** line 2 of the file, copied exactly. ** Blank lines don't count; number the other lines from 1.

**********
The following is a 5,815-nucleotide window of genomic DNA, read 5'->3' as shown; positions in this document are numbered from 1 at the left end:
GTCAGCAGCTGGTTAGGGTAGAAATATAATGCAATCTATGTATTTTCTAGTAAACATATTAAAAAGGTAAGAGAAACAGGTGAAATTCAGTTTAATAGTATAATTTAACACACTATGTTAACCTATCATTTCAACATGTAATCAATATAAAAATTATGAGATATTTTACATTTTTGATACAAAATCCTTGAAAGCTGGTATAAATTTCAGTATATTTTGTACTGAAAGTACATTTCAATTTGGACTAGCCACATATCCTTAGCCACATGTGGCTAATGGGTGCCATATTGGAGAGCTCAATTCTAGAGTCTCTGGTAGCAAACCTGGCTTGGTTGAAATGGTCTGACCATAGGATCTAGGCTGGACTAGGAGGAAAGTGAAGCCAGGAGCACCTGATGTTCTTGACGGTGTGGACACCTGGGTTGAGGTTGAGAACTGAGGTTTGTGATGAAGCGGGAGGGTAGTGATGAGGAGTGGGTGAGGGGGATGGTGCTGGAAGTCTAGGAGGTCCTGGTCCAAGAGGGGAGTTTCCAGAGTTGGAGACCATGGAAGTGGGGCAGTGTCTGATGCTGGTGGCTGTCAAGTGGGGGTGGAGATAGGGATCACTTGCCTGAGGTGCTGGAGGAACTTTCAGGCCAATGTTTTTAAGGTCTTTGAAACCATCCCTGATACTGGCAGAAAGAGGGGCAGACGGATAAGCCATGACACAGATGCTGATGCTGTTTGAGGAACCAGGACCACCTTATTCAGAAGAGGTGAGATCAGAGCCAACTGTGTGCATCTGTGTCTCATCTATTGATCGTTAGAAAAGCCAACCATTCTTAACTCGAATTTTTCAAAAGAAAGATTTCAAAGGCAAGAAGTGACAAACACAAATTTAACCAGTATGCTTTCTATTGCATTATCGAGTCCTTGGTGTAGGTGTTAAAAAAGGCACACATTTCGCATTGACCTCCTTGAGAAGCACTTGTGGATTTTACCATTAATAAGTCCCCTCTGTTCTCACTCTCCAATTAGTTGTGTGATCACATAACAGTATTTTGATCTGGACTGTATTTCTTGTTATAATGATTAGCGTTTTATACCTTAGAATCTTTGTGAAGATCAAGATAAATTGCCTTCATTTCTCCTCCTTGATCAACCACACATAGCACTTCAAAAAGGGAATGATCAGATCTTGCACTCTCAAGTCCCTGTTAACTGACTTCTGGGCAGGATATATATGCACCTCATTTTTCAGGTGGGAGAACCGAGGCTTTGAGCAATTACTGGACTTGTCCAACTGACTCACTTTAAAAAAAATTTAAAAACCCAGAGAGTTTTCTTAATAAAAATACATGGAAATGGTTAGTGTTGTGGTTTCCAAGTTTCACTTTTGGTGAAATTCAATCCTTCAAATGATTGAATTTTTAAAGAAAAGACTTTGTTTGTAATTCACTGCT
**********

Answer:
GTCAGCAGCTGGTTAGGGTAGAAATATAATGCAATCTATGTATTTTCTAGTAAACATATTAAAAAGGTAAGAGAAACAGGTGAAATTCAGTTTAATAGTATAATTTAACACACTATGTTAACCTATCATTTCAACATGTAATCAATATAAAAATTATGAGATATTTTACATTTTTGATACAAAATCCTTGAAAGCTGGTATAAATTTCAGTATATTTTGTACTGAAAGTACATTTCAATTTGGACTAGCCACATATCCTTAGCCACATGTGGCTAATGGGTGCCATATTGGAGAGCTCAATTCTAGAGTCTCTGGTAGCAAACCTGGCTTGGTTGAAATGGTCTGACCATAGGATCTAGGCTGGACTAGGAGGAAAGTGAAGCCAGGAGCACCTGATGTTCTTGACGGTGTGGACACCTGGGTTGAGGTTGAGAACTGAGGTTTGTGATGAAGCGGGAGGGTAGTGATGAGGAGTGGGTGAGGGGGATGGTGCTGGAAGTCTAGGAGGTCCTGGTCCAAGAGGGGAGTTTCCAGAGTTGGAGACCATGGAAGTGGGGCAGTGTCTGATGCTGGTGGCTGTCAAGTGGGGGTGGAGATAGGGATCACTTGCCTGAGGTGCTGGAGGAACTTTCAGGCCAATGTTTTTAAGGTCTTTGAAACCATCCCTGATACTGGCAGAAAGAGGGGCAGACGGATAAGCCATGACACAGATGCTGATGCTGTTTGAGGAACCAGGACCACCTTATTCAGAAGAGGTGAGATCAGAGCCAACTGTGTGCATCTGTGTCTCATCTATTGATCGTTAGAAAAGCCAACCATTCTTAACTCGAATTTTTCAAAAGAAAGATTTCAAAGGCAAGAAGTGACAAACACAAATTTAACCAGTATGCTTTCTATTGCATTATCGAGTCCTTGGTGTAGGTGTTAAAAAAGGCACACATTTCGCATTGACCTCCTTGAGAAGCACTTGTGGATTTTACCATTAATAAGTCCCCTCTGTTCTCACTCTCCAATTAGTTGTGTGATCACATAACAGTATTTTGATCTGGACTGTATTTCTTGTTATAATGATTAGCGTTTTATACCTTAGAATCTTTGTGAAGATCAAGATAAATTGCCTTCATTTCTCCTCCTTGATCAACCACACATAGCACTTCAAAAAGGGAATGATCAGATCTTGCACTCTCAAGTCCCTGTTAACTGACTTCTGGGCAGGATATATATGCACCTCATTTTTCAGGTGGGAGAACCGAGGCTTTGAGCAATTACTGGACTTGTCCAACTGACTCACTTTAAAAAAAATTTAAAAACCCAGAGAGTTTTCTTAATAAAAATACATGGAAATGGTTAGTGTTGTGGTTTCCAAGTTTCACTTTTGGTGAAATTCAATCCTTCAAATGATTGAATTTTTAAAGAAAAGACTTTGTTTGTAATTCACTGCT